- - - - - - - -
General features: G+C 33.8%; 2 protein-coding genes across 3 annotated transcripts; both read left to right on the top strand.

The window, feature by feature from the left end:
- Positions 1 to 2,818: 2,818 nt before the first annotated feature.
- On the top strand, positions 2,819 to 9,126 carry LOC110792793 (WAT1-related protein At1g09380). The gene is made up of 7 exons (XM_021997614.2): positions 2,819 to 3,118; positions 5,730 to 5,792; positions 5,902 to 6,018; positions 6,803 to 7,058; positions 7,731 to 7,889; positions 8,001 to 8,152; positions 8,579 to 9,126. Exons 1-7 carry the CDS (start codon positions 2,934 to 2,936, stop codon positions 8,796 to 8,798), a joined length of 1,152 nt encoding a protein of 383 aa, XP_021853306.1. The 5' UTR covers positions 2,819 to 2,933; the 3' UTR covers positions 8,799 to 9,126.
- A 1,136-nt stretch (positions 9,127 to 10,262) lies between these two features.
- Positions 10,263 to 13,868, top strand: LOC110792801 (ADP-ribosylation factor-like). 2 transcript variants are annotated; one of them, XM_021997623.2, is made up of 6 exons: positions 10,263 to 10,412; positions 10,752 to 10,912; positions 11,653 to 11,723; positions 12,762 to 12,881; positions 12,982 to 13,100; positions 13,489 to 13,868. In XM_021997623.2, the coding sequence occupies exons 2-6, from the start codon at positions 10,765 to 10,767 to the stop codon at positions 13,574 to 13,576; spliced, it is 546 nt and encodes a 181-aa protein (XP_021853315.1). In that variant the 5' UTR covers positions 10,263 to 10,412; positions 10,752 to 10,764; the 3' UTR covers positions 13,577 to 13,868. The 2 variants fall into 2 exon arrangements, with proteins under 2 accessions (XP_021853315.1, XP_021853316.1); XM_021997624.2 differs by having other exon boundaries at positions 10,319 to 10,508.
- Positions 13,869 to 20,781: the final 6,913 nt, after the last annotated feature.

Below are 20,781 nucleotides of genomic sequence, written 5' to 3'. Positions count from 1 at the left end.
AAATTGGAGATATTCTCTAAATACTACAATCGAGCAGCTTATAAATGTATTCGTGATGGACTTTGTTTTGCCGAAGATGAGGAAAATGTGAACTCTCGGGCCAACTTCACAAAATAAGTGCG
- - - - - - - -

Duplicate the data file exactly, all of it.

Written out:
General features: G+C 33.8%; 2 protein-coding genes across 3 annotated transcripts; both read left to right on the top strand.

The window, feature by feature from the left end:
- Positions 1 to 2,818: 2,818 nt before the first annotated feature.
- On the top strand, positions 2,819 to 9,126 carry LOC110792793 (WAT1-related protein At1g09380). The gene is made up of 7 exons (XM_021997614.2): positions 2,819 to 3,118; positions 5,730 to 5,792; positions 5,902 to 6,018; positions 6,803 to 7,058; positions 7,731 to 7,889; positions 8,001 to 8,152; positions 8,579 to 9,126. Exons 1-7 carry the CDS (start codon positions 2,934 to 2,936, stop codon positions 8,796 to 8,798), a joined length of 1,152 nt encoding a protein of 383 aa, XP_021853306.1. The 5' UTR covers positions 2,819 to 2,933; the 3' UTR covers positions 8,799 to 9,126.
- A 1,136-nt stretch (positions 9,127 to 10,262) lies between these two features.
- Positions 10,263 to 13,868, top strand: LOC110792801 (ADP-ribosylation factor-like). 2 transcript variants are annotated; one of them, XM_021997623.2, is made up of 6 exons: positions 10,263 to 10,412; positions 10,752 to 10,912; positions 11,653 to 11,723; positions 12,762 to 12,881; positions 12,982 to 13,100; positions 13,489 to 13,868. In XM_021997623.2, the coding sequence occupies exons 2-6, from the start codon at positions 10,765 to 10,767 to the stop codon at positions 13,574 to 13,576; spliced, it is 546 nt and encodes a 181-aa protein (XP_021853315.1). In that variant the 5' UTR covers positions 10,263 to 10,412; positions 10,752 to 10,764; the 3' UTR covers positions 13,577 to 13,868. The 2 variants fall into 2 exon arrangements, with proteins under 2 accessions (XP_021853315.1, XP_021853316.1); XM_021997624.2 differs by having other exon boundaries at positions 10,319 to 10,508.
- Positions 13,869 to 20,781: the final 6,913 nt, after the last annotated feature.

Below are 20,781 nucleotides of genomic sequence, written 5' to 3'. Positions count from 1 at the left end.
AAATTGGAGATATTCTCTAAATACTACAATCGAGCAGCTTATAAATGTATTCGTGATGGACTTTGTTTTGCCGAAGATGAGGAAAATGTGAACTCTCGGGCCAACTTCACAAAATAAGTGCG